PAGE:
Grade: C-

“There are no bad houses, only bad people,” George Lutz (Ryan Reynolds) keeps muttering as the old Long Island mansion into which he’s just moved his new family in “The Amityville Horror” keeps exhibiting distinct signs of menacing ghostly activity. But as it turns out, George has it just a bit off. What he should have said is, “There are no bad houses, only bad movies.” And this is one of them.

The picture is, of course, a remake of the 1979 stinker that was in turn based on a supposedly non-fiction bestseller by Jay Anson. (The Lutz family admitted afterward that they’d concocted their entire story.) The book obviously fed off the success of “The Exorcist,” and the movie, with its elaborate priestly interventions, was even more clearly designed to do likewise, but the solemnly paced picture came across as alternately campy and dull, even though it was a success at the boxoffice and spawned two terrible sequels (as well as a TV-movie). Now, after the passage of a quarter-century, the Amityville house has been resurrected, and it seems more than ever like a low-rent cousin of the Overlook Hotel, with George a pallid reflection of Jack Torrance as the evil forces in the place push him toward killing his wife and stepkids with that hatchet he regularly chops wood with. The greatest improvement the new movie has over its predecessor–apart from the predictably slicker effects, of course–is the fact that, at 89 minutes, it’s appreciably shorter (the original ran a stupefying 118). But the thinness of the plot makes even that brief span seem overextended.

“Horror” begins with one of those grisly prologues in which we see, in the whiplash montage style that’s the cinematic equivalent of strobe lighting, the events of a year earlier–the 1973 rampage during with one of the Defeo sons brutally murdered his parents and four younger siblings, claiming that mysterious voices drove him to the terrible act. Things then cut to 1974, when newlyweds George (Reynolds) and Kathy Lutz (Melissa George) meet a nervous realtor to see the house, which seems wildly underpriced. She loves the place, and they decide to take it even after the realtor reluctantly informs them of the year-old slaughter; and they quickly move in with Kathy’s kids Billy (Jesse James), Chelsea (Chloe Grace Mortez) and Michael (Jimmy Bennett), who are obviously still pining away for their recently-deceased dad. Misgivings soon arise, however, with Chelsea taking on an “imaginary” playmate (actually Jodie, the ghost of the young sister Ronald Defeo killed), tyke Jimmy being bothered by nighttime apparitions, and George–worst of all–becoming tyrannical and mean-tempered. Kathy, growing increasingly terrified, consults local priest Father Callaway (Philip Baker Hall), but even he flees from the house when he’s attacked by a swarm of flies while trying to bless the place, and he advises her to get her family out, too. Eventually the Lutzes do leave (after twenty-eight days, we’re informed in periodic titles that appear suddenly on-screen in the fashion of “The Shining”), but not before Kathy has looked into the distant history of the house (plenty more strobe-light inserts with bleeding corpses and tortured souls) that explains, in a fashion reminiscent of “Poltergeist,” why the spirits are so unhappy, and George has gone totally bonkers, threatening his new family with extinction (though the only member that actually suffers his wrath is a non-human one). Along the way little Chelsea almost dies in a fall from the roof and a drug-using babysitter (who used to sit Jodie too, and scares the kids with tales about the Defoes) gets her comeuppance.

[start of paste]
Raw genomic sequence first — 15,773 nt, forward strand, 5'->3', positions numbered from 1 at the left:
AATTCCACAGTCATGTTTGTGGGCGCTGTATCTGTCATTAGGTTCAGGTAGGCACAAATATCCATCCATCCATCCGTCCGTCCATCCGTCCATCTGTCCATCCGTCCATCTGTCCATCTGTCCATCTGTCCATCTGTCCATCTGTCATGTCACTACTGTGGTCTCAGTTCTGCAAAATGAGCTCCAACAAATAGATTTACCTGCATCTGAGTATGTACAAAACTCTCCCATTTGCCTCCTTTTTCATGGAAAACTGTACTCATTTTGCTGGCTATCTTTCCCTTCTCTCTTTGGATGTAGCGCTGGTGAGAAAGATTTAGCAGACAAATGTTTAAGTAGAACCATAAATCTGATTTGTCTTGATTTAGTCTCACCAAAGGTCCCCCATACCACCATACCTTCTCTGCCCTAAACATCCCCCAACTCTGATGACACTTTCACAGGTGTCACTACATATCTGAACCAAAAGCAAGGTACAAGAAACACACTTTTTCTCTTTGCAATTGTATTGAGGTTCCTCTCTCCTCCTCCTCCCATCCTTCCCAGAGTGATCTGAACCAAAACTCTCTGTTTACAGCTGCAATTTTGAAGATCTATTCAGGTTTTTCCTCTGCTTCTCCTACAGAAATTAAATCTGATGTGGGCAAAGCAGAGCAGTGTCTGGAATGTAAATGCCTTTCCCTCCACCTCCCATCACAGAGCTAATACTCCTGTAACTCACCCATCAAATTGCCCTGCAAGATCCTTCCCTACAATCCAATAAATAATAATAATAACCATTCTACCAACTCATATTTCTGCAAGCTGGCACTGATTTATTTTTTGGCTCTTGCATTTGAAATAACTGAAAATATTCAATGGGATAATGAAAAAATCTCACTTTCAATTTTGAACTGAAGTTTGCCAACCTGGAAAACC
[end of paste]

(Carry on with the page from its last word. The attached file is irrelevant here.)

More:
From a purely technical perspective “The Amityville Horror” is efficiently made. Director Andrew Douglas, production designer Jennifer Williams, cinematographer Peter Lyons Collister, editors Christian Wagner and Roger Barton and composer Steve Jablonsky together fashion a suitably grim mood. But all their skill is reduced to producing an endless succession of “gotcha” moments. They do so pretty well initially, but the effect pales after the first few “Boo!”s, and the movie really doesn’t have anything else up its sleeve. (It’s actually the case that the first abrupt apparition–involving poor little Michael in the bathroom–will get a rise out of almost every viewer, but those that follow become progressively more tedious.) By the big finale, the picture has become almost laughably dull. The material doesn’t offer the actors much to work with, either. Reynolds’ quick, steely-eyed descent into darkness is, in a way, more comical that Jack Nicholson’s turn was in Kubrick’s film, and George is little more than a generic concerned mom. None of the kids makes much of an impression except for the peculiar-looking Bennett, whose entrance into his parents’ bedroom early on wearing a mask is obviously intended as a nod to another old horror flick–the original “Halloween,” where we view things from the perspective of another mask-wearing urchin named Michael, though with considerably nastier results. As the unlucky priest Hall is happily much more restrained than Rod Steiger was in the 1979 movie (the role is much truncated here), while Rachel Nichols is appropriately skanky as the wayward babysitter and Annabel Armour makes a suitably nervous realtor.

But despite the professional job, one can best advise about “The Amityville Horror” by quoting the script again, this time George’s last line, as he and the rest of the clan speed away from the house by boat. “Don’t even look at it,” he says. “Let’s get out of here.” Wise words, indeed.